Sunday, 11 December 2016

Grounded van bodies 11.

Whilst nosing around Oswestry yesterday I noted a couple of bodies in the yard;




Note the double doors on one body and the end door on the other;


The road-rail dumper if of interest as well. There's a selection of old machine tools next to the bodies as well, a lathe and a pair of mills, both vertical and horizontal.

Paul.

Saturday, 10 December 2016

Passing though Oswestry.

Today we found ourselves in Oswestry, not for any railway related reasons but so that Dani could visit Stooge Cycles and test ride their prototype fat-bike, (which we both rather liked. Mountain biking and trail/fell running have somewhat taken over my spare time this year). On the way home we stopped in town so that I could have a quick nose around the Cambrian Heritage Railway.

On the platform stood a smart Barclay tank giving brake van rides;




Further down the platform, a Ruston 88DS;



I do like an 88DS. Also seen from the platform, a Warflat(?), a stripped 0-4-0 and a trolley;



In the yard, a couple of diesels, and an old JCB,




Along with a rusty steamer and a dismantled Austerity;




Not the best photos I'm afraid, but I do hope to revisit Oswestry in the Spring so hopefully I can find time for a ride and another nose around.

Paul.

Friday, 5 August 2016

A ride on the Bure Valley Railway.

I took a drive down to Aylsham this morning (I'm on holiday in North Norfolk as I write this), so I could take a ride on the Bure Valley Railway. This 15" gauge line was built on the old Wroxham to Aylsham railway trackbed, which it shares alongside a popular footpath.

Arriving at Aylsham you cannot help but be impressed by the set-up, the builldings are smart and purpose built, the trackwork neatly kept and the shop well stocked with blue and red boxes (as well as a fair amount of P*co and Woodlands Scenics). An all over canopy protects both passengers and stock from the elements. Ticket bought I wandered onto the platform, only to be confronted with this;


Despite appearences I'm sure that it serves well.
My train however was pulled by;






The inspiration for this is of course quite obvious, and despite not being a fan of those VoR locos I have to say John of Gaunt is rather smart.
Parked next to the platform is a rebuilt and regauged Hudson Hunslet;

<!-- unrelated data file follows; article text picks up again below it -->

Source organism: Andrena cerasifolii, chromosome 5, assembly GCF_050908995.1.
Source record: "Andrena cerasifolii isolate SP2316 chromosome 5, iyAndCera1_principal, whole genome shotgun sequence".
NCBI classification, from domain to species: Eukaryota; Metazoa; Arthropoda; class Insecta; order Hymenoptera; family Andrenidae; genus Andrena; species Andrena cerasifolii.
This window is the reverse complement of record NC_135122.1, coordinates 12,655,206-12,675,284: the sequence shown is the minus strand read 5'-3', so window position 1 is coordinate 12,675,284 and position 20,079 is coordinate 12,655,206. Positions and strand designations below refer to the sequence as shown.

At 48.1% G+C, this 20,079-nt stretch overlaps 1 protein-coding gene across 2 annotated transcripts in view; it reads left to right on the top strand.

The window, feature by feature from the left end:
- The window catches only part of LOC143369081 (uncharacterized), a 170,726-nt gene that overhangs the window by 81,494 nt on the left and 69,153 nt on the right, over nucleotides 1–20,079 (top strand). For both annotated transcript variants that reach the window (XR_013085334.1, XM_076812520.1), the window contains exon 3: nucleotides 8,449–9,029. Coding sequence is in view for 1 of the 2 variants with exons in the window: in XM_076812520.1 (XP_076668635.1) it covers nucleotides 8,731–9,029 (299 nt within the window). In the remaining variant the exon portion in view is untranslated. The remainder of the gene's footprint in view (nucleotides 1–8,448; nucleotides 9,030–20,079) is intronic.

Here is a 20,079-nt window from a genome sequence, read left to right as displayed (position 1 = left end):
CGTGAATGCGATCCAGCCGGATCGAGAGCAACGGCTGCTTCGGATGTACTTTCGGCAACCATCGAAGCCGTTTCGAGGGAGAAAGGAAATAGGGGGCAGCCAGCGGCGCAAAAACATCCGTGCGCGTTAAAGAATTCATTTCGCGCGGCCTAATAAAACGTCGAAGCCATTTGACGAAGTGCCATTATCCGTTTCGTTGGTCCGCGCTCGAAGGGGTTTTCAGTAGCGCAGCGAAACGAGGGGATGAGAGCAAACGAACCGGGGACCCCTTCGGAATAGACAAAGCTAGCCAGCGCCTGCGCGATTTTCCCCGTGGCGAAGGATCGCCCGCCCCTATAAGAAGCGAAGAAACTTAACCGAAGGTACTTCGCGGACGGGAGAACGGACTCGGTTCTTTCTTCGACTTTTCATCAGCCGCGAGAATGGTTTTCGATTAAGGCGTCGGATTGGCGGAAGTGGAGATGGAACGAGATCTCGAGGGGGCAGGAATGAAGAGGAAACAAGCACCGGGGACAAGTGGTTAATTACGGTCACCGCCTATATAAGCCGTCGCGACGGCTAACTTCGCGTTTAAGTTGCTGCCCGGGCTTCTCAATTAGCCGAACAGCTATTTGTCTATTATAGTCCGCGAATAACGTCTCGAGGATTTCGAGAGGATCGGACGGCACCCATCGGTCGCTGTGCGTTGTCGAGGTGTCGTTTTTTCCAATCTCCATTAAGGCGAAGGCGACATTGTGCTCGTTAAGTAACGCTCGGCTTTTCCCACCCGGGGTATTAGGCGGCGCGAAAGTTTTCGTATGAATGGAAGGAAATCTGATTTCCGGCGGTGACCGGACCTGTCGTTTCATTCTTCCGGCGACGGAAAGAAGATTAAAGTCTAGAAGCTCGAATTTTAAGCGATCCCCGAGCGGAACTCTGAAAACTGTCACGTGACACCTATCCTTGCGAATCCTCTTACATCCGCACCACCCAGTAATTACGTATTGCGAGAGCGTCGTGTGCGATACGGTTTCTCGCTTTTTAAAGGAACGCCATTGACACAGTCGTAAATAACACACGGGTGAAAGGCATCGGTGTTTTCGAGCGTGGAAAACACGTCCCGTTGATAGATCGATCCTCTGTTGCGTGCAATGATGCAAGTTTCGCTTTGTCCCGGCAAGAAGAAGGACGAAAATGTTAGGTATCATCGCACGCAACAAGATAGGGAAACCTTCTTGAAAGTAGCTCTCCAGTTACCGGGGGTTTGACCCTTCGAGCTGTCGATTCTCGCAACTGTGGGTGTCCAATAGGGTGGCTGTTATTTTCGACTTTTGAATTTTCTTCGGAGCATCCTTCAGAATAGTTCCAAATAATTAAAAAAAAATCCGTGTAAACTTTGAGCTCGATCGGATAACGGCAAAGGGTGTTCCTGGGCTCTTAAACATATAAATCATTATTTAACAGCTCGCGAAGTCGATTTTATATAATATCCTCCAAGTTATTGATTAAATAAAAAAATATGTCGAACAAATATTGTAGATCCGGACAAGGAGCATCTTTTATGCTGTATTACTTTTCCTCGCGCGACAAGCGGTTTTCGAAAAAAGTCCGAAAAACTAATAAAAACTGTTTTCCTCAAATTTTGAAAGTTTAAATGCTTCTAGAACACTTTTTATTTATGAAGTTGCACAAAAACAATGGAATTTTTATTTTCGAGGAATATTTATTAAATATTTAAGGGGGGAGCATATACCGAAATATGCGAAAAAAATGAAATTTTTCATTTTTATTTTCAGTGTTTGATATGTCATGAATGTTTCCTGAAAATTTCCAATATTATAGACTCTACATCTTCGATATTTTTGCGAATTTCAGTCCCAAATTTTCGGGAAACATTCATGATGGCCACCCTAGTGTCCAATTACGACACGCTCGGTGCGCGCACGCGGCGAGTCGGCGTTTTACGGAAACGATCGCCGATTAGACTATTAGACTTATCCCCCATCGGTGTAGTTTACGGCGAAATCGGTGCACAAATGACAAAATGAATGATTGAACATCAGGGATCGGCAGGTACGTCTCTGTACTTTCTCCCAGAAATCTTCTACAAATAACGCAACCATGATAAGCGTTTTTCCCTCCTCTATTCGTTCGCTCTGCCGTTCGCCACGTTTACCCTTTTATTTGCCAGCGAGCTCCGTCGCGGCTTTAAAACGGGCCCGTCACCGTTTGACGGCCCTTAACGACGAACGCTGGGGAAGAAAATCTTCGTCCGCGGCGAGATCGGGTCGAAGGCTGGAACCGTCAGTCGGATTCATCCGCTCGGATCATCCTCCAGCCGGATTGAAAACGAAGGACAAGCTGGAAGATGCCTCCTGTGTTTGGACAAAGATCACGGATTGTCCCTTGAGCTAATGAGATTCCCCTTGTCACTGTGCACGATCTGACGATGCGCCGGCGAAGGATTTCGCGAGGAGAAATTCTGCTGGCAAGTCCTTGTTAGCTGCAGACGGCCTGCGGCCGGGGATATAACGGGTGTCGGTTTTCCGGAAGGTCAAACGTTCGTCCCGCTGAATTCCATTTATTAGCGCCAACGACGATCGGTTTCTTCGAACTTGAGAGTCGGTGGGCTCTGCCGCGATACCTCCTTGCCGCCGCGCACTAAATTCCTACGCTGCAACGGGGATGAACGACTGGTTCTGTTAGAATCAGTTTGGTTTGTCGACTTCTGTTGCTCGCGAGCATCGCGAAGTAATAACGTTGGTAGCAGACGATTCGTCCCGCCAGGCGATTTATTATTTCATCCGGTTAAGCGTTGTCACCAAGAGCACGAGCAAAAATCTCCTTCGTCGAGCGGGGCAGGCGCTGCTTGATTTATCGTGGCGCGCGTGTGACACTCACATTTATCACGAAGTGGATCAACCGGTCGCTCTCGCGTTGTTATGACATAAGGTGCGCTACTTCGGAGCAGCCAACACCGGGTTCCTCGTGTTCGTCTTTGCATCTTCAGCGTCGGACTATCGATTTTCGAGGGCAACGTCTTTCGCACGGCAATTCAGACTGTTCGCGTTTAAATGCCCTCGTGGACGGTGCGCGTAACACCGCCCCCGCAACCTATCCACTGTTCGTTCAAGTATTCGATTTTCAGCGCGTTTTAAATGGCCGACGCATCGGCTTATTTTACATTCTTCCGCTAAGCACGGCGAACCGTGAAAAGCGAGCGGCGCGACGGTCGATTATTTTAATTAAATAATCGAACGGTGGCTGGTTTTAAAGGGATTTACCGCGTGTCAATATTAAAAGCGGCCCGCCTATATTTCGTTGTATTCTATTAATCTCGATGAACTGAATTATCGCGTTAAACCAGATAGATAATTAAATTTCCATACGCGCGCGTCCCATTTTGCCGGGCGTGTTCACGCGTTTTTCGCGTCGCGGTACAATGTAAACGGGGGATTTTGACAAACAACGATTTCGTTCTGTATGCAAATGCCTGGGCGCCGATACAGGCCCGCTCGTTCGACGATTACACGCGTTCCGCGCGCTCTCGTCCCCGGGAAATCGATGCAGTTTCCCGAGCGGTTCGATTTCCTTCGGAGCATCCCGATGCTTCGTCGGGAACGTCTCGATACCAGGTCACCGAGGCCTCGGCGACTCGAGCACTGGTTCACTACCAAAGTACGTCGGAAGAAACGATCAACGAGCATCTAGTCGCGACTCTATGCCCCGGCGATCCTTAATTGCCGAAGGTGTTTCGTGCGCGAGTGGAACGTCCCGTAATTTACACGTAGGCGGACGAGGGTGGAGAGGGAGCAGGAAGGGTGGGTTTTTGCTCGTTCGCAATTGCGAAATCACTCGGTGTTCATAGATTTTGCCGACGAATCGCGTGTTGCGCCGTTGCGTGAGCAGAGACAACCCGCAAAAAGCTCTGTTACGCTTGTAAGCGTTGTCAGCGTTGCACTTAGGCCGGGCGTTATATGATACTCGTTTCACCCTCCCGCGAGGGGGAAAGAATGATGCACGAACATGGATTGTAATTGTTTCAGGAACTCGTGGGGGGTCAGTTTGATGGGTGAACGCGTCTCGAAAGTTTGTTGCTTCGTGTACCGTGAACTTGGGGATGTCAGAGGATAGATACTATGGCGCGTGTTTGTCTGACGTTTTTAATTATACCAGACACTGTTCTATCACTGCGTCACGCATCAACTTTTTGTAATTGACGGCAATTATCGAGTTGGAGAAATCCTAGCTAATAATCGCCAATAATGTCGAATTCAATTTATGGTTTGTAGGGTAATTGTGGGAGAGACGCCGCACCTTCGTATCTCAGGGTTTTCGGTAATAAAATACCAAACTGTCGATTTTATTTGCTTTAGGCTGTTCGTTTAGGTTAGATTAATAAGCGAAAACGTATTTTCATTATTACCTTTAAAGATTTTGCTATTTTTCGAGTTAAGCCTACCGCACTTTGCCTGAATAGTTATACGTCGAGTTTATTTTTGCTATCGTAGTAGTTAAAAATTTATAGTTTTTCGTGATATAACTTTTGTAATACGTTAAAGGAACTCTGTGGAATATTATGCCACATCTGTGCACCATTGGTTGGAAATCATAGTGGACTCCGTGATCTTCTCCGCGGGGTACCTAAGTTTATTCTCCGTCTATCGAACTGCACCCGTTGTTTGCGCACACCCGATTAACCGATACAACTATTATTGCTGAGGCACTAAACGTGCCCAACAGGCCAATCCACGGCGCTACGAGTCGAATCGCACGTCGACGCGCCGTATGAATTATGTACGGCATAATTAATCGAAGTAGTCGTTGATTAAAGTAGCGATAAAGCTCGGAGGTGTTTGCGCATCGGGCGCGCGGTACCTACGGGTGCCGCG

Here's the view from the platform end;


On the way down I shared a carriage with a couple of families, out for a day trip. Again this is a railway serving a purpose rather than just being an attraction in its own right.
On reaching Wroxham I watched the engine being turned;


I had a quick browse in the secondhand bookshop before returning on the same train;



On the return leg I had a carriage to myself. These coaches are all enclosed, with padded seats, carpet up the sides and on the ceiling and LED lighting, which is turned on for the short section of tunnel near Aylsham.
Having a carriage to myself meant that I had control of the sliding windows, allowing me to lean out with the camera;



I did note that a lightly loaded carriage gives a lively ride! I also note that the trains can and do run at a fair lick when opened up.

Also in use today was 'Mark Timothy', a 2-6-4T of Leek & Manifold outline. We met twice at passing loops;



Also seen was this odd permament way truck, parked just outside Aylsham;



45 minutes after setting off from Wroxton we were back in Aylsham;


The workshop was open to visitors, although there was a rope stopping us from wandering too far inside;


I had a look in the shed as well; noting a smart regauged Lister;


This is I have to say a very impressive railway.

Paul.

Thursday, 4 August 2016

A return to the Wells & Walsingham Light Railway.

Today saw me unexpectantly riding on the Wells & Walsingham Light Railway again. Although I enjoyed my last ride on this miniature railway, I had no intention of repeating the experience. This was not because I didn't enjoy the ride but simply because I had no intention of returning to Walsingham, a place that I find rather odd. However, Dani and various other familly members decided to visit the village, so we left Wells-Next-the-Sea on the 11.30 train. This was hauled by Norfolk Hero, a blue 2-6-6-2 Garratt. The line had an 'enchanted railway' theme running, at various places along the line fairies, dragons, trolls and other mythical creatures were hidden for the younger travellers to spot and record on sheets that were handed out (along with pencils). This seemed to go down well with the little girl and her father sat opposite. Roses and ivy were strung along the carriage roofs, helping with the enchanted theme.

The journey was pleasant, apart from Small Dog getting restless sat on our knees (Big Dog laid at our feet, he's quite stoic where travelling is concerned). The loco did stall on one gradient, hardly suprising as the train was fully loaded. The driver backed up, sprinkled some sand (or was it fairy dust?) from a bottle onto the rails, and off we went.

The return journey was just as packed as the outward, a bit uncomfortable but it is nice to see the train providing a usefull service rather than being an eccentric diversion.

Enough waffle, here's a few pics;



















Earlier in the day I took an enjoyable trip on a restored lifeboat, the Lucy Lavers, which I covered over here.
And here's a few pics taken in weird Walsingham.

Paul.